Muwa: You must be devastated. And people say Nepal has
a crisis.

JC: Very funny. By the way, did you guys have enough
food during the curfew?

Muwa: We had enough rice and potatoes. Some days we
ate rice and potatoes, and other days we had potatoes
and rice.

JC: Someone needs to retire that joke, even you
couldn't make that funny… How are our neighbors? How
is Abhay? Any improvement?

Muwa: I wasn't going to bring this up, since you did…
Abhay got shot in the rally. He was in a serious
condition, but they're saying now he will be fine.

JC: Abhay? Who took him to the rally? He's mentally
retarded. What kind of mentally retarded person takes
a mentally retarded person to a rally?

Muwa: Protesters wanted a big number. To cater BBC,
CNN, and Times of India, I suppose. Your uncle took
his daughter to the rally.

JC: She's eleven.

Muwa: How do you think we got the parliament? Are you
not happy we have a parliament now? Everything will be
ok now.

JC: Sarcasm won't solve our country's problems either,
muwa. For an argument's sake, forget about Girija,
Deuba, and the others… this Maoist thing, it doesn't
bother you?

Muwa: I wake up every morning at 5:30. Most of the
days, there's no water to begin my day. I clean the
pooja room and do my pooja, sweep the bedroom and make
our bed. By that time your father's guests start
arriving. I make at least four rounds of tea every
morning. I help Narahari cook and clean. By the time I
get a chance to breathe, it's already 11. Then there
are other dozens of chores with cleaning and gardening
and laundry and what not. I'm still fighting with my
diabetes and blood pressure. Then there are other
headaches like five-hour long load shedding. Tell me
what time of the day should I worry about the Maoists?

JC: You need a break. Come over.

Muwa: Fix your son, I'll come.

JC: Now you're being harsh.

Muwa: I heard him call me 'Dad's mom'. I can't
pronounce like you, but I understand English.

JC: Trust me he will be punished. Banita wants to say

Banita: Muwa, I was praying that you didn't hear that.
I'll make sure he gets punished.

Muwa: You guys are really naïve. How can you guys make
him interested in us by punishing him? When I say fix
him, I meant fix him by fixing yourself. Especially
you, Janardhan. Pay attention to your kid, spend time
with him, tell him about his family, your childhood,
your parents, your sister, make him understand the
concept of being a family. Fix your home first, there
are enough people in the street to worry about Nepal.

JC: It's not like I'm not trying. My work is very

Muwa: No job on this planet is more important than
being a good parent… Your buwa may have flaws, but he
was a great father. When you were kids, you and your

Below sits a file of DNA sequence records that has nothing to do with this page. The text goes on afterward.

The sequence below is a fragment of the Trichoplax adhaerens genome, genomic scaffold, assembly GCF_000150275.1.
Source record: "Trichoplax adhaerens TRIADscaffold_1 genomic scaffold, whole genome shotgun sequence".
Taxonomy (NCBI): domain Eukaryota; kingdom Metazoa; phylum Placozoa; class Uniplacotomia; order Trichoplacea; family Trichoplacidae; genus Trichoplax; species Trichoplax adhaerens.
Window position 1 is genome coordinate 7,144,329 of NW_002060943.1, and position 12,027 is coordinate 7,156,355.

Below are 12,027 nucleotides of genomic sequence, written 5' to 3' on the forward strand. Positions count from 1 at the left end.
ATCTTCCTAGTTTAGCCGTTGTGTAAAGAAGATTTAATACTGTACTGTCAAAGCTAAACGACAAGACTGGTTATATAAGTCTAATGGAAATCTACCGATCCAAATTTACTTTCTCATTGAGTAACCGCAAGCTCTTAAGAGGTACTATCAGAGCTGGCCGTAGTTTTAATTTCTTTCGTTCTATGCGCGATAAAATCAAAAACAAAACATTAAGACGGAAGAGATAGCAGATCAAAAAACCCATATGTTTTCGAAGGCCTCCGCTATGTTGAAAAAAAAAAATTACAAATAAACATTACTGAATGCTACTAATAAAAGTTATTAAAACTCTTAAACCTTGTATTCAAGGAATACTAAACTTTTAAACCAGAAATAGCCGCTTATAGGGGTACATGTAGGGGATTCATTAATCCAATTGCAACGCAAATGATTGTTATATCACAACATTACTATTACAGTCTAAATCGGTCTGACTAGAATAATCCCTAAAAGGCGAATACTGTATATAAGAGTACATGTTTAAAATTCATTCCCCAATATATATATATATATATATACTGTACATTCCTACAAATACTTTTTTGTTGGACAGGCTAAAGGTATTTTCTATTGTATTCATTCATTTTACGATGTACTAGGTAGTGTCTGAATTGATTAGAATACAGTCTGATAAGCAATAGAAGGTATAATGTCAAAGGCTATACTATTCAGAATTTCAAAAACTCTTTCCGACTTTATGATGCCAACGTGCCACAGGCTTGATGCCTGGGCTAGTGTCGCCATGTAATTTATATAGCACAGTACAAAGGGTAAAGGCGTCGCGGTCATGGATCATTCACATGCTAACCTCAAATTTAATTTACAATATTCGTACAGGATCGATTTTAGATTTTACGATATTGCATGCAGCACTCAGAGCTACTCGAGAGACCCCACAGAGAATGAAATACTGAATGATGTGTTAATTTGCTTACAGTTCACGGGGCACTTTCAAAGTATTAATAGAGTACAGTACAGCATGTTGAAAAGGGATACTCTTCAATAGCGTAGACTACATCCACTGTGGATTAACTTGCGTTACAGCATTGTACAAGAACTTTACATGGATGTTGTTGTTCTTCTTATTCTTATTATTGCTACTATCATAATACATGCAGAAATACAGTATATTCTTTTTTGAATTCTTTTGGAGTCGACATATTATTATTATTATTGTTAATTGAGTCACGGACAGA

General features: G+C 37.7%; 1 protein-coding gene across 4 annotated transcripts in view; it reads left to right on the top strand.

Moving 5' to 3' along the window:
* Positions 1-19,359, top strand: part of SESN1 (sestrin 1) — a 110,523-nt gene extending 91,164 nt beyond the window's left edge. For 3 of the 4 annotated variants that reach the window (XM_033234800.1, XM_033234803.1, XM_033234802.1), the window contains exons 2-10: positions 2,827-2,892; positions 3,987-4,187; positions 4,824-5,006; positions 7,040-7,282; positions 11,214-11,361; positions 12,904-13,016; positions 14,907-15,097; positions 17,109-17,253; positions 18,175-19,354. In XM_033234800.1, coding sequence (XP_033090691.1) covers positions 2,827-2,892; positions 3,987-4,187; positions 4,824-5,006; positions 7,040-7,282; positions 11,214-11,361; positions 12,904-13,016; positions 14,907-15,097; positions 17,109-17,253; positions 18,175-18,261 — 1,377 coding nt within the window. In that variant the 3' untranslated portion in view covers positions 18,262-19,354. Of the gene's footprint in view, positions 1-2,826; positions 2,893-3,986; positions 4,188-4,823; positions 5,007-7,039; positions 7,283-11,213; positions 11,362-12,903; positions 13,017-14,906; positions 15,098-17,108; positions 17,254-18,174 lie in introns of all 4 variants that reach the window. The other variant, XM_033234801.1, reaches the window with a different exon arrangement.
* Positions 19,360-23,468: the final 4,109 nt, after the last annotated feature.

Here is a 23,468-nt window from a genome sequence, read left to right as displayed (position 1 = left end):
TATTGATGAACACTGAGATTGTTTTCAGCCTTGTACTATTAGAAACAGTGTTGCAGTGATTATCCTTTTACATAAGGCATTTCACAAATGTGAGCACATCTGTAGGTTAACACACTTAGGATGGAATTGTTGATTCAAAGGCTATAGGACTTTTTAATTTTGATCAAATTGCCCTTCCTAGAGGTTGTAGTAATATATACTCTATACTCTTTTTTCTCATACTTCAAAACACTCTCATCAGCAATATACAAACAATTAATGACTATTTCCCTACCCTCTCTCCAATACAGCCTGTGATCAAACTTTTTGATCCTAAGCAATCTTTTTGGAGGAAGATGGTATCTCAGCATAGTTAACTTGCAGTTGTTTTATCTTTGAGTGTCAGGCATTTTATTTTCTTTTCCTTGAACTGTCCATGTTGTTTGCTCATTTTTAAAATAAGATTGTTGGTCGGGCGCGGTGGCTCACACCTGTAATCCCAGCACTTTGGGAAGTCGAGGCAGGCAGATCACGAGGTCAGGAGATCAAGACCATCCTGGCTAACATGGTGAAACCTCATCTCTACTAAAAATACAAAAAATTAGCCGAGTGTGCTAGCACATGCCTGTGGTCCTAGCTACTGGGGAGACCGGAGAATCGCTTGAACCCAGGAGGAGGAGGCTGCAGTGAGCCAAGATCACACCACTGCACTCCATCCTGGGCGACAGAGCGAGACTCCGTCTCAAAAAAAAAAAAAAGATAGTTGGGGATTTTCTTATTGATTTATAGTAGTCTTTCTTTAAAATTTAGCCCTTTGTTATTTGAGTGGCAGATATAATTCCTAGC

sister enjoyed every second of your time with him.

JC: I'm not that old not to remember that. You don't
know how much dijju and I appreciate that. We were
talking about that even last night.

Muwa: You do the same. Save time for your family. By
the way, you seem to have developed a whole lot of
interest in your country lately.

JC: Because it's everywhere, on TV, on the Internet.
Everywhere. The entire world is watching Nepal. It's
an important event.

Muwa: Trust me it's not important. What you did was
important. Leaving this country was important. I was
looking at the rally on TV the other day; it occurred
to me, any person in that crowd, any one of them, if
he is given a visa to America, he will leave this
country in a heartbeat. Good ones and lucky ones have
already left. What you saw on TV was the gathering of
residues. Those who have not found a way to escape. I
tell you, unless you want to mock us, don't be
interested in us. We have become a zoo. Foreigners
come, take our pictures, and run the headlines: "Look
at these people, even they are trying." I'm telling
you, do your thing. What you're doing is important.
You are working. You are helping the economy.

JC: Now you're generalizing. I'm pretty sure there are
many brilliant people left in Nepal.

Muwa: Of course there are many brilliant people stuck
in Nepal. Most of them not by choice. The strangest
thing is watching these intellectuals trying their
best, so that you don't notice them feel sorry for

JC: I only have a minute left.

Muwa: I have many years left.

JC: I was talking about my phone card.

Muwa: I was talking about the time we will not spend
talking to each other. Like now.

JC: C'mon don't make me feel guilty. You have this
uncanny ability to make my every call a guilt trip.
Send me your writings. Hopefully, Buwa has learned to
scan the papers. One of these days, I'll convert your
writings into English and have my colleagues and
friends read it…

Muwa: Why?

JC: I think your creative skepticism is worth sharing…

Muwa: Don't do it.

JC: Why not?

Muwa: Because writing is as much about language. You
lose the gist in translation. I read the Hindi version
of the Hyaree Pautter. I didn't like it. I bet it was
written for English speaking world.

JC: I should have bought that 30-minute card. I'll
call you next week, same time. Tell Buwa to be at

Muwa: Are you all happy there?

JC: We have water.

Muwa: That's important.

JC: For grass it is.